Hurricane Iota Hits Nicaragua


Greg Wang, Staff Writer

Hurricane Iota slammed into Nicaragua on Nov. 16 at 10:40 p.m. as a Category Four hurricane. Iota originated in the western Caribbean sea. It then rapidly intensified and reached Category Five, which was then downgraded into a Category Four once the storm made landfall. The hurricane managed to sustain winds of 155 miles per hour, just short of the 157 necessary to be categorized as a Category Five hurricane.

The hurricane cut its way through Nicaragua, starting from the city of Bilwi. The storm tore through power lines and destroyed most houses in its path, completely cutting the city off from contact with the rest of the world. Many residents attempted to reinforce their roofs to bear the brunt of the storm, with little success. The hurricane tore the corrugated metal away, leveling houses, hospitals, and most structures. Worse still were the torrential rains the hurricane brought, with some areas getting as much as 30 inches of rain. After cutting a swath of destruction through Nicaragua, the weakened storm passed through Tegucigalpa, Honduras, and eventually dissipated into a tropical depression.

Hurricane Iota devastated Nicaragua just two weeks after Hurricane Eta had hit. Residents recovering from the first hurricane were left with a scene of destruction. Eta had torn up bridges and power lines, crippling Nicaragua’s infrastructure. The hurricane saturated the soil of the region, causing several mudslides and floods. After the first hurricane, Iota struck just 15 miles south of where Eta’s center had passed through, triggering more mudslides and floods. The people living in the area had already been struggling to recover from the damage Hurricane Eta had caused. However, rather than bending back towards Florida like Hurricane Eta, Iota continued to push through Nicaragua.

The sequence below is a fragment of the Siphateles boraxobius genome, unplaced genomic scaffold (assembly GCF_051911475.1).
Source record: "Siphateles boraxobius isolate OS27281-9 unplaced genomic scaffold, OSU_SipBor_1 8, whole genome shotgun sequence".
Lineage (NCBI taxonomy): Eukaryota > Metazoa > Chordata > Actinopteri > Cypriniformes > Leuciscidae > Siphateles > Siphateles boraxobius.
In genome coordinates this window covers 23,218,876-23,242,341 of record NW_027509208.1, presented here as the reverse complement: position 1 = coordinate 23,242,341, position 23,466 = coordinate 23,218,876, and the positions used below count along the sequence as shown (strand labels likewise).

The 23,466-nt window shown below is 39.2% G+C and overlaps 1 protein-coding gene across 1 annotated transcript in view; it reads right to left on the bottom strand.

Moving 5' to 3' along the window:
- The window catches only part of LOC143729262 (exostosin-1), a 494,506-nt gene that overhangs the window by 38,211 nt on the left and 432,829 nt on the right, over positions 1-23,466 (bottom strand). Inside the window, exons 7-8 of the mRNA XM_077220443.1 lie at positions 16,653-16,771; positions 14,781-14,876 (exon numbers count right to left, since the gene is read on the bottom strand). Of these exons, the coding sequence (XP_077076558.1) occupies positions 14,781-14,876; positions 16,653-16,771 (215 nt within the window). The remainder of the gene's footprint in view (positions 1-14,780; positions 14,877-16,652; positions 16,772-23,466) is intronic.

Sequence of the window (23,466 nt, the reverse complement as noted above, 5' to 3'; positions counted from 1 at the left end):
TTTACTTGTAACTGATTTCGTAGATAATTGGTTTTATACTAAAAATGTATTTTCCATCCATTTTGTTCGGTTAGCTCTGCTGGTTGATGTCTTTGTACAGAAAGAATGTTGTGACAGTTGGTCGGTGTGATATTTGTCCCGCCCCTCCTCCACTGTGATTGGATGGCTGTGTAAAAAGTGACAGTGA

“We’re almost all here,” said Yasmina Wriedt, who works in a small fishing organization. “Neither the army nor the government came to move us.”

The residents of the area had been scrambling to repair their houses after Hurricane Eta. People hammered sheets of metal onto their roofs and boarded up their windows to mitigate the damage that Iota caused. The shelters in Bilwi were already packed after the first hurricane, and many were forced to evacuate. Onlookers said that the little that remained could be razed, as very few structures were left standing after Iota.

Scientists blame the intensity of the hurricanes on climate change, which has affected the number of hurricanes that occur each season. The recent hurricanes also broke records for their rapid increases in intensity, with Iota’s wind speed increasing 70 miles per hour in a day. If climate change continues to get worse, then so would these hurricanes.


Photo courtesy of ABCNEWS.COM